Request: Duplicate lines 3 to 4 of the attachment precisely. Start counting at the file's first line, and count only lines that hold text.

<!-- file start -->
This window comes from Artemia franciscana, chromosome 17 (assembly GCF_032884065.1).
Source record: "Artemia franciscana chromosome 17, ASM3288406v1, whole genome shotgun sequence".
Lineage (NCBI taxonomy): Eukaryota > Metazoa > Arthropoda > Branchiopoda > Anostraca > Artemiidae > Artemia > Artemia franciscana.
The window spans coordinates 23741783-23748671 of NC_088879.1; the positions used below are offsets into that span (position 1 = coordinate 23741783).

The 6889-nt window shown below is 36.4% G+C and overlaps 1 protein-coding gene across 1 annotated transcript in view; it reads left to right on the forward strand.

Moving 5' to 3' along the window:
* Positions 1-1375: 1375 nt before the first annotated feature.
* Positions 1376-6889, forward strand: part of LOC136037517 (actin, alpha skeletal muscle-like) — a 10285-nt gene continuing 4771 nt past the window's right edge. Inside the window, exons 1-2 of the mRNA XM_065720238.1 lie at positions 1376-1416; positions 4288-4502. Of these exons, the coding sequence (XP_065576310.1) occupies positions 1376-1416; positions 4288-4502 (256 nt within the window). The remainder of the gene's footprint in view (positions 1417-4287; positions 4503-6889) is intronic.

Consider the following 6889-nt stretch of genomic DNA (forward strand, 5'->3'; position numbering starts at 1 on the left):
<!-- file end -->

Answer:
Lineage (NCBI taxonomy): Eukaryota > Metazoa > Arthropoda > Branchiopoda > Anostraca > Artemiidae > Artemia > Artemia franciscana.
The window spans coordinates 23741783-23748671 of NC_088879.1; the positions used below are offsets into that span (position 1 = coordinate 23741783).